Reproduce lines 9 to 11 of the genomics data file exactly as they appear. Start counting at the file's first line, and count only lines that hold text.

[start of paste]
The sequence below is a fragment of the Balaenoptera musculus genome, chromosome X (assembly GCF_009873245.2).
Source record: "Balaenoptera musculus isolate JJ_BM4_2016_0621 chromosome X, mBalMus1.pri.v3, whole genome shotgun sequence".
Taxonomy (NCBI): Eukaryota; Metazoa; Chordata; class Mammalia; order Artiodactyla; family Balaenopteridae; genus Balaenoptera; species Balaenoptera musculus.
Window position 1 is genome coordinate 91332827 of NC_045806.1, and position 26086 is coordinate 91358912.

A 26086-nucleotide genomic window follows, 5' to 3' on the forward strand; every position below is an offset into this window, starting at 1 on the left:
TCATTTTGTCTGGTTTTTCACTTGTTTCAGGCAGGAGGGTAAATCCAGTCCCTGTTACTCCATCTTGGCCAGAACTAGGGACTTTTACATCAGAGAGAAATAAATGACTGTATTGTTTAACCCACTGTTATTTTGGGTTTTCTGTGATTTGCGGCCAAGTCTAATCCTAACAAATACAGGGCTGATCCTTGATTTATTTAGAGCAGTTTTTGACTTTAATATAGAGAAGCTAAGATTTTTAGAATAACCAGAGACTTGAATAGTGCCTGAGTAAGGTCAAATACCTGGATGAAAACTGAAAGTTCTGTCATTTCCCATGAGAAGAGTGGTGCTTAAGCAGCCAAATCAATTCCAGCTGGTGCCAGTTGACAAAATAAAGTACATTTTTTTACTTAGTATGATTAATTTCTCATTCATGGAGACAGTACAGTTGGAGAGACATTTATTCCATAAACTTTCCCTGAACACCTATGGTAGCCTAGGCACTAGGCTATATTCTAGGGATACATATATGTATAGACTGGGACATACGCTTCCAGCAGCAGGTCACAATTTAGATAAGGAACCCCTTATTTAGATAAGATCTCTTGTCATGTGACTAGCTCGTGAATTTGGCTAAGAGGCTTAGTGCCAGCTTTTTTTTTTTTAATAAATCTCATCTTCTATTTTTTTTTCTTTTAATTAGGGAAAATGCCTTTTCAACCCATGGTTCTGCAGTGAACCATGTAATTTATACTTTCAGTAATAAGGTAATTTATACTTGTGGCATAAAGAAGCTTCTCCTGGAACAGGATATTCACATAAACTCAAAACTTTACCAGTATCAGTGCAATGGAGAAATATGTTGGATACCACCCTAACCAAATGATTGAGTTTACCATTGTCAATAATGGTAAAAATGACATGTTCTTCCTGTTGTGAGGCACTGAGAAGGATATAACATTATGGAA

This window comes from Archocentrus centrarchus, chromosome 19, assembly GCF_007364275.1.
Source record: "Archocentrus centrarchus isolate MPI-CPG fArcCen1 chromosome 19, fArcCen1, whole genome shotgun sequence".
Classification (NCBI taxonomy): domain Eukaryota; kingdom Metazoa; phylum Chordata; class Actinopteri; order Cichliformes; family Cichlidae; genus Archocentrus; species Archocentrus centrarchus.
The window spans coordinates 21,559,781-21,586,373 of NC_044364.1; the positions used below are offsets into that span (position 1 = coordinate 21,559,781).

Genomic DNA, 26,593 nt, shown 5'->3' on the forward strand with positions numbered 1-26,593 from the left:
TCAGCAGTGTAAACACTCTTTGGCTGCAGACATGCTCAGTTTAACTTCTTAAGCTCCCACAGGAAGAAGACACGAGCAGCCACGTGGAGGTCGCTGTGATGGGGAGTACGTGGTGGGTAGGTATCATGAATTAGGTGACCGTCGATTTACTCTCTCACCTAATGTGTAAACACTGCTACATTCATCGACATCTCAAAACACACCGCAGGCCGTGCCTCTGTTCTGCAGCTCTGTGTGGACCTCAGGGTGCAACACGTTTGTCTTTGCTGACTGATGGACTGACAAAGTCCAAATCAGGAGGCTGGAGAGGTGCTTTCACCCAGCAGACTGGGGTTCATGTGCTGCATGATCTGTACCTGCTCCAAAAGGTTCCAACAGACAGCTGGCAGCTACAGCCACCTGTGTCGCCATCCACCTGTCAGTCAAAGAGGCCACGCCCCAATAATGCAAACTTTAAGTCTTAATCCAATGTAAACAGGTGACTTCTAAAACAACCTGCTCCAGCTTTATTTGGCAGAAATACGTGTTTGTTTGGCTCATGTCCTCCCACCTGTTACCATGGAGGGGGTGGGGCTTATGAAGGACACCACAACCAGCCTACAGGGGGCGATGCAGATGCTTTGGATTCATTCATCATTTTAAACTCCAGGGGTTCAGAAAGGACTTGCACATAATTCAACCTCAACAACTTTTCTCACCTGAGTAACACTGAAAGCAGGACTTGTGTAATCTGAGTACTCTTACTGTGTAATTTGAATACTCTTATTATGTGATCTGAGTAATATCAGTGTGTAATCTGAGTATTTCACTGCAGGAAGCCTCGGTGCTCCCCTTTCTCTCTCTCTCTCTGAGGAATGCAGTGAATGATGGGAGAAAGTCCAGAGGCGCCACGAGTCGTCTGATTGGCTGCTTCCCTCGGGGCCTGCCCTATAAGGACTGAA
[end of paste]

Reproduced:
Classification (NCBI taxonomy): domain Eukaryota; kingdom Metazoa; phylum Chordata; class Actinopteri; order Cichliformes; family Cichlidae; genus Archocentrus; species Archocentrus centrarchus.
The window spans coordinates 21,559,781-21,586,373 of NC_044364.1; the positions used below are offsets into that span (position 1 = coordinate 21,559,781).

Genomic DNA, 26,593 nt, shown 5'->3' on the forward strand with positions numbered 1-26,593 from the left: